Mary Pat Miller of State College, Pa., has been to Washington before. Along with an estimated 50,000 to 60,000 people from across the country, she marched again yesterday from the Elipse to the Capitol in the eighth annual March for Life to protest the landmark 1973 Supreme Court decision permitting women to have abortions in some cases.

Like so many others marching with her, she comes to the nation's capitol each year to take part in this enduring rite of winter in a town where the only permanent thing seems to be change.

"I have five children, and I happen to feel that a child is the most precious thing there is," Miller said. "So every year I get my Penn State blanket and a thermos of hot chocolate, and I come down here, and I plan to keep coming."

Presidents come and go, the Congress shifts from liberal to conservative, and still the issue of abortion tugs at the national conscience.

This year could have been different. They had a chance to meet with the man they consider their champion -- Ronald Reagan -- in his White House office, but they turned him down because he had refused to come out and address their rally.

Bearing antiabortion banners, red roses, rosaries and cardboard babies tacked to plywood crosses, the protesters stood in ankle-deep mud on the Ellipse and listened to an array of speakers espousing antiabortion themes.

On stage, Jeff Steinberg of Memphis, Tenn., entertained the crowd by singing Christian music and patriotic songs. Steinberg, who was born with no left arm and missing knee joints received cheers from the crowd when he told them, "I'm glad God loved me enough to let me come into His World."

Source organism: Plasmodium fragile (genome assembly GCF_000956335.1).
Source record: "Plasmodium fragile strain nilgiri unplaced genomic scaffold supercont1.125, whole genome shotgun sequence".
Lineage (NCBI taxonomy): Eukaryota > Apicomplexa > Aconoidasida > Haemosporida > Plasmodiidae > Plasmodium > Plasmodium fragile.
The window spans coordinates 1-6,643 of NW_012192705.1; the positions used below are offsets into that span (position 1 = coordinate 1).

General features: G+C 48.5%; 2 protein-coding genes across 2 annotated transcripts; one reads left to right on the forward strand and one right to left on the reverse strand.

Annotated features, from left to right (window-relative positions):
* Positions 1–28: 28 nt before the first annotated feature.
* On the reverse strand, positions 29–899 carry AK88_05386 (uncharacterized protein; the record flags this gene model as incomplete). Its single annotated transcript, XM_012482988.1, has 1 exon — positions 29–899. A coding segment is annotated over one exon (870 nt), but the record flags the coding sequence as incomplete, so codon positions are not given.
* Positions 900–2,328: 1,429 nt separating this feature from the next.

He also told the assembly that those who really liked his songs could purchase copies of his record album from his van -- parked just a few feet from the stage.

Following Steinberg, March for Life president Nellie Gray told the group to remain diligent in their efforts to add a Human Life Amendment to the Constitution and to continue lobbying members of Congress to that end. The amendment would call for protection of human life from the moment of fertilization and forbid any practice that would terminate that life.

Gray then introduced several anti-abortion legislators including Sen. Jesse Helms (R-NC.) and Rep. Robert K. Dornan, (R-Calif.), cosponsors of the so-called Paramount Human Life Amendment.

Opponents of the amendment say it would not only make abortion illegal but ban some popular forms of birth control such as the low-estrogen birth control pill and the inter-uterine device (IUD), which are often though to work after fertilization has taken place.

But many who took part in yesterday's march said banning abortion -- not contraception -- is their goal.

Charles Williams of the Long Island, N.Y., chapter of Right to Life, said, "We have never taken a position on any form of contraception. We are interested in preserving a life after it begins, but I think the choice to start that life is a personal matter between a husband and wife." t

After an hour of song and speeches, the crowd recited an antiabortion version of the Pledge of Allegiance, which promises liberty and justice for all, "born and preborn," and headed down Pennsylvania Avenue.

Their first stop was the White House, where many expressed their displeasure that President Reagan, who has spoken in favor of an antiabortion amendment to the Constitution, did not come out to join the march or at least to address it's participants.

"We sent him an invitation right after the [Republican National] Convention," Gray said, "and we renewed it on Nov. 20. Tonight, you may hear that some leaders of the right to life movement met with President Reagan today, but I decided to turn down the invitation, because I feel my place is out here on the front line."

Later, a March for Life spokesman said no member of the organization has ever met with a president, and added, "We're glad she [Gray] did not go to the White House. If Reagan wants to meet some prolife people, he should have come across the street."